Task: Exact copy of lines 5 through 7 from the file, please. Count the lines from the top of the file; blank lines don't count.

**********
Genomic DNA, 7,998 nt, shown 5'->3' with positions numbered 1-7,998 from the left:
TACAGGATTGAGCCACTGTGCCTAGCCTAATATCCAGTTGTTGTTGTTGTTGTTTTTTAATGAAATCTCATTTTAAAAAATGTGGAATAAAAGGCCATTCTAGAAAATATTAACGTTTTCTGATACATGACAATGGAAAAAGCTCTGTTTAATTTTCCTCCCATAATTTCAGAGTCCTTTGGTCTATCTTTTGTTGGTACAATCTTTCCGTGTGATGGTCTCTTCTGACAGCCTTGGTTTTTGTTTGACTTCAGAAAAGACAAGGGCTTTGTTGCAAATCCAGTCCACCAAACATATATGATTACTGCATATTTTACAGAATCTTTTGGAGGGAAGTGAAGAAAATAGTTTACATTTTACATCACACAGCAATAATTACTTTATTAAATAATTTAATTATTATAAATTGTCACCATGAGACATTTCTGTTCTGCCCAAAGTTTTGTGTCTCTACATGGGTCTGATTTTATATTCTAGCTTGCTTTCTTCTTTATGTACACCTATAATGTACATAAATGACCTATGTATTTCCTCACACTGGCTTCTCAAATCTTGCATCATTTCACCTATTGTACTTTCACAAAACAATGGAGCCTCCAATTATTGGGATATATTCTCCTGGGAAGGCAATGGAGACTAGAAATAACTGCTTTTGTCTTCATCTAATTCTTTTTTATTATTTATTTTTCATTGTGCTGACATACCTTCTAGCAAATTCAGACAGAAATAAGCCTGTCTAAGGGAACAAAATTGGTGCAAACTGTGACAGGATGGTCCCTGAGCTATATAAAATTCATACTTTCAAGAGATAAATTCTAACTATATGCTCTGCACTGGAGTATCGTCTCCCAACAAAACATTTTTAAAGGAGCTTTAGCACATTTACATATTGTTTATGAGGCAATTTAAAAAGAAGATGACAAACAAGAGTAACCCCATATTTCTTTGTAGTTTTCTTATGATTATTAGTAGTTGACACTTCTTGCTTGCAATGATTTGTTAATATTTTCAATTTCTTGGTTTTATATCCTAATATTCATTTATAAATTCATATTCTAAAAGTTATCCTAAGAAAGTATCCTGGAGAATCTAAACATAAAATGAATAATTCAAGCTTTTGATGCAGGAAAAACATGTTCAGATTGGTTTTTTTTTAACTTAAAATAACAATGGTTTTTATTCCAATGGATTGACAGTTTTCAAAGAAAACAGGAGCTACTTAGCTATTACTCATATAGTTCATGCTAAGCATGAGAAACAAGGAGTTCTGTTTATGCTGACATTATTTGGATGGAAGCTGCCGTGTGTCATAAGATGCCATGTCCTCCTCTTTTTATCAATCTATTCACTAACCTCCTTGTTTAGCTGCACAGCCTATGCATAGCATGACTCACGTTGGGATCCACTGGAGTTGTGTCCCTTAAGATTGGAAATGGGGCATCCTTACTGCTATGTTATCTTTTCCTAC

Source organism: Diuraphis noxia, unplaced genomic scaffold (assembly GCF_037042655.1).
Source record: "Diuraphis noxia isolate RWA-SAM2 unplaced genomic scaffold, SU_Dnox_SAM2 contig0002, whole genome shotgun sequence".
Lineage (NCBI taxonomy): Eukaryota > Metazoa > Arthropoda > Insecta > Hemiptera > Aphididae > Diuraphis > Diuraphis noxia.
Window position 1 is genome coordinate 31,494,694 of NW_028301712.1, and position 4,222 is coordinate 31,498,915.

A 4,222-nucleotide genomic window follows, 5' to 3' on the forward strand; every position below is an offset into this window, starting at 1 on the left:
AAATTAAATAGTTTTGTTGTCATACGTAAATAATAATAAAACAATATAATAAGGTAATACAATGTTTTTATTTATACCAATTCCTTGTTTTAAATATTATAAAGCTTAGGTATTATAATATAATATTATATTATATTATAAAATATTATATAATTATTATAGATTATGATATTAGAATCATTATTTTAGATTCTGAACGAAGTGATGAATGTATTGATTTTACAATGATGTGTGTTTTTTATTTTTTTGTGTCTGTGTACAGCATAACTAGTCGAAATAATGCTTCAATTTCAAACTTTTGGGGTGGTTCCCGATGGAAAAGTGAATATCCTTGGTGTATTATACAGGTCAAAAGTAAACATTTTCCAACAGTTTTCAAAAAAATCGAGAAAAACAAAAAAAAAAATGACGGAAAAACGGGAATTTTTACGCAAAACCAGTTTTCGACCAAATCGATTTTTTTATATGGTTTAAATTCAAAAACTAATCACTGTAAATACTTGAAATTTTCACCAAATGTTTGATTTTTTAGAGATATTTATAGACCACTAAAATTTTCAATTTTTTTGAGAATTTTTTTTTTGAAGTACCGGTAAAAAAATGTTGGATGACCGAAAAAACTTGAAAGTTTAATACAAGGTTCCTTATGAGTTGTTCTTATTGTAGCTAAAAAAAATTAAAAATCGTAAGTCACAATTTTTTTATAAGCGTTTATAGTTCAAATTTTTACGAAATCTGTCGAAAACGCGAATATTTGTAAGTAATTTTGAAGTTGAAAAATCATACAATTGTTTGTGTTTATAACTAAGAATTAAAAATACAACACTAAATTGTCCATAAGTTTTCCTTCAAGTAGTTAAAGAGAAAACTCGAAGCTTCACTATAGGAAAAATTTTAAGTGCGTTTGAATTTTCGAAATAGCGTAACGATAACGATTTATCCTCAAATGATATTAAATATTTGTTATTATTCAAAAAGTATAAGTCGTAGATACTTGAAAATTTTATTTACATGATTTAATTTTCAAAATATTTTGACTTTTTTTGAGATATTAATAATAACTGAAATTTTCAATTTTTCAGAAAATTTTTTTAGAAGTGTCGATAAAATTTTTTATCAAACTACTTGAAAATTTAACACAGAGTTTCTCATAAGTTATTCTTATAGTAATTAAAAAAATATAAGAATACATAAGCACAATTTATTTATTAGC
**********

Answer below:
Lineage (NCBI taxonomy): Eukaryota > Metazoa > Arthropoda > Insecta > Hemiptera > Aphididae > Diuraphis > Diuraphis noxia.
Window position 1 is genome coordinate 31,494,694 of NW_028301712.1, and position 4,222 is coordinate 31,498,915.

A 4,222-nucleotide genomic window follows, 5' to 3' on the forward strand; every position below is an offset into this window, starting at 1 on the left: